The picture is slightly different in the upmarket suburb of Oshiwara, where there is a larger health-post. Its corridors have rows of women seated on the floor waiting to meet a doctor. And one young doctor running to balance his patient appointments and lunch takes a breather to say that more doctors are sorely required.
The primary level of healthcare services in the country sticks to the stereotype – under-staffed and grossly under-utilised. That is because they are under-funded, says veteran health expert Dr Anant Phadke of Centre for Enquiry into Health and Allied Themes (CEHAT). In rural areas, the primary levels of healthcare come under some system and authority. In urban areas, while they come under rich municipal corporations, there are no rules of standardisation on how these posts need to be run. So each municipality runs its own show, he says, adding that the demand for a Central and State policy standardising operations at health-posts and centres has been pending for a while now.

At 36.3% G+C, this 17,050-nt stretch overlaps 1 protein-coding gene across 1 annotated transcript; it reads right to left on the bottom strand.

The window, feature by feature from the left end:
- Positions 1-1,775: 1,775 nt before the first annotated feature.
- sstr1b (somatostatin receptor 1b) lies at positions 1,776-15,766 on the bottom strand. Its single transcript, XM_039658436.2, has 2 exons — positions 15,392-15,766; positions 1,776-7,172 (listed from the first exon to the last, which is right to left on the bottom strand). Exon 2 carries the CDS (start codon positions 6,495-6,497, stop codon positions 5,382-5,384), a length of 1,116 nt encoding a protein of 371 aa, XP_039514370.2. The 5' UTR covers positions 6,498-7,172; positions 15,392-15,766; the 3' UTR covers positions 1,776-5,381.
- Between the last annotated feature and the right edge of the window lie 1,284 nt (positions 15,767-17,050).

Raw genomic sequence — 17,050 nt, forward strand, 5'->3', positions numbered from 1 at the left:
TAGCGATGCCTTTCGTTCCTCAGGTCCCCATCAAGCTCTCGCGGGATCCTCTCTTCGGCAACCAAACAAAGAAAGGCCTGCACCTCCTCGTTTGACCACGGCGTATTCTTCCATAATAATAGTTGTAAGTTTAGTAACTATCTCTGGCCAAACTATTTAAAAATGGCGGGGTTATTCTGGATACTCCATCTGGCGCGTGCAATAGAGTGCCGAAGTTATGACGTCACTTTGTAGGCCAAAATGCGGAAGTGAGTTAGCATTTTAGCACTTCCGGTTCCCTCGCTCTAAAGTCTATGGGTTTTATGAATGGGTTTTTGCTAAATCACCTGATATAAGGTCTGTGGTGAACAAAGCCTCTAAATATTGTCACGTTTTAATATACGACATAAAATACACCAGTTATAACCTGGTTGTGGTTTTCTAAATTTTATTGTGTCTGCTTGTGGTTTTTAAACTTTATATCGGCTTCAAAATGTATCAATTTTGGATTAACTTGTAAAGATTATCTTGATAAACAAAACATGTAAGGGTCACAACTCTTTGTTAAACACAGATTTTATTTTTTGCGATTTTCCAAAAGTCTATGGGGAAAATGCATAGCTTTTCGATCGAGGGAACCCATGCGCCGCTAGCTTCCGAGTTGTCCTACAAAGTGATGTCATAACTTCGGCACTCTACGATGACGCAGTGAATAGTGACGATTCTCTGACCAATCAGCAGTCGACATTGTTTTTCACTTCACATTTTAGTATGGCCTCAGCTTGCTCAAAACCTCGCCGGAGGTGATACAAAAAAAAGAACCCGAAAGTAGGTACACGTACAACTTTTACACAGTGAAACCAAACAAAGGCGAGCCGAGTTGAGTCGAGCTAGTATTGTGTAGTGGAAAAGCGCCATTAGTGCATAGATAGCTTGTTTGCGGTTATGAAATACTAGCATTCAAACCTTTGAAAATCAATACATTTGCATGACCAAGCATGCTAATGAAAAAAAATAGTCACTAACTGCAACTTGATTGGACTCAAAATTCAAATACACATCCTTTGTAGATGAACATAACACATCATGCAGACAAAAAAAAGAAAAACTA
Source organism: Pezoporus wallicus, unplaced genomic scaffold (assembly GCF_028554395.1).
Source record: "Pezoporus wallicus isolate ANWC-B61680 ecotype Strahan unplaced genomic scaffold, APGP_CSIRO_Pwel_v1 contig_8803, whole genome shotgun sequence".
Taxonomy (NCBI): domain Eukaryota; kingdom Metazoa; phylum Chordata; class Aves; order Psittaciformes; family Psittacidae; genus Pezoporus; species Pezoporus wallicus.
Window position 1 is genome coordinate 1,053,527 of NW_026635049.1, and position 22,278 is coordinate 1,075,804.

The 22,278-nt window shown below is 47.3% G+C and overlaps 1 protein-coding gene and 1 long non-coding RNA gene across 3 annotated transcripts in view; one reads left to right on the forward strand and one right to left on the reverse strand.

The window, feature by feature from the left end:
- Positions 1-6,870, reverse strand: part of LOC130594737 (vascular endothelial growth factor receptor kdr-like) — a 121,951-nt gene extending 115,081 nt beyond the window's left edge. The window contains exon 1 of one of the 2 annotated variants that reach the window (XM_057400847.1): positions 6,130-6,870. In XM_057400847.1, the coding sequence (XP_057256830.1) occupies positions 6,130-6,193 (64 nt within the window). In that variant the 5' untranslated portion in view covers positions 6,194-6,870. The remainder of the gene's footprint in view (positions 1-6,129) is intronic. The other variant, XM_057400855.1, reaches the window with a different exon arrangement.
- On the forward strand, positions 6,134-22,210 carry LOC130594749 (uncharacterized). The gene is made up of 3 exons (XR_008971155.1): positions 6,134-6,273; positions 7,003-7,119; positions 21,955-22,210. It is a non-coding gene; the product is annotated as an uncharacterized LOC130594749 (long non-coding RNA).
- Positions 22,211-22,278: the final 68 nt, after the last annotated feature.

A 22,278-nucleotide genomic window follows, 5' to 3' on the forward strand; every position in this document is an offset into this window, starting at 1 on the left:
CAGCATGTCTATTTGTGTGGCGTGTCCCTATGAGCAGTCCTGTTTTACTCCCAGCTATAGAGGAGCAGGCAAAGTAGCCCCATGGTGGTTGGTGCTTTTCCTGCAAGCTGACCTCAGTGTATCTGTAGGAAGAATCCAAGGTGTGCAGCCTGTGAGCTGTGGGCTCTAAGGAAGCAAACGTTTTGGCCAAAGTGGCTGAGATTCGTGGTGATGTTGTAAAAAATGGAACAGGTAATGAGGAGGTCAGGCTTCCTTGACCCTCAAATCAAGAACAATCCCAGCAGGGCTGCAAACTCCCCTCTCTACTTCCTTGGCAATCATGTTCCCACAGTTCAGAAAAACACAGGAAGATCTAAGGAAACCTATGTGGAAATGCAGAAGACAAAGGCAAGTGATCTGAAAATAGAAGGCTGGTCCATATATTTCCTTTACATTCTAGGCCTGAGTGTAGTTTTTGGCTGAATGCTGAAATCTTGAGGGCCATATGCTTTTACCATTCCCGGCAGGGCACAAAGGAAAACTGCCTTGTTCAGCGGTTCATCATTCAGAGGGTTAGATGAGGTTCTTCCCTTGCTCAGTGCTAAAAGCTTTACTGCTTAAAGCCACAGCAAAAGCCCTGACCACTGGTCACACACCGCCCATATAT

These centres could do much more in educating and dispensing healthcare services than just focussing on the few programmes such as immunisation, family planning and so on rolled out by the Central Government. Across the country, health-posts tell similar stories of neglect, except in Goa and Mizoram where centres are better run, Dr Phadke points out.
The health-post at Bhandup nestles in a residential area in suburban Mumbai. It is an imposing, multi-level structure with an open space in front, security guards, and so on – but it is almost empty post-lunch. Locals say the place teems with people earlier in the day. But post-lunch, more beds are occupied by relatives of patients than patients themselves. It is visiting hours, we are told, and perhaps that explains the presence of many family members. This empty healthcare facility is a shocking contrast to regular private hospitals or clinics in the city, for instance, that would be teeming with people.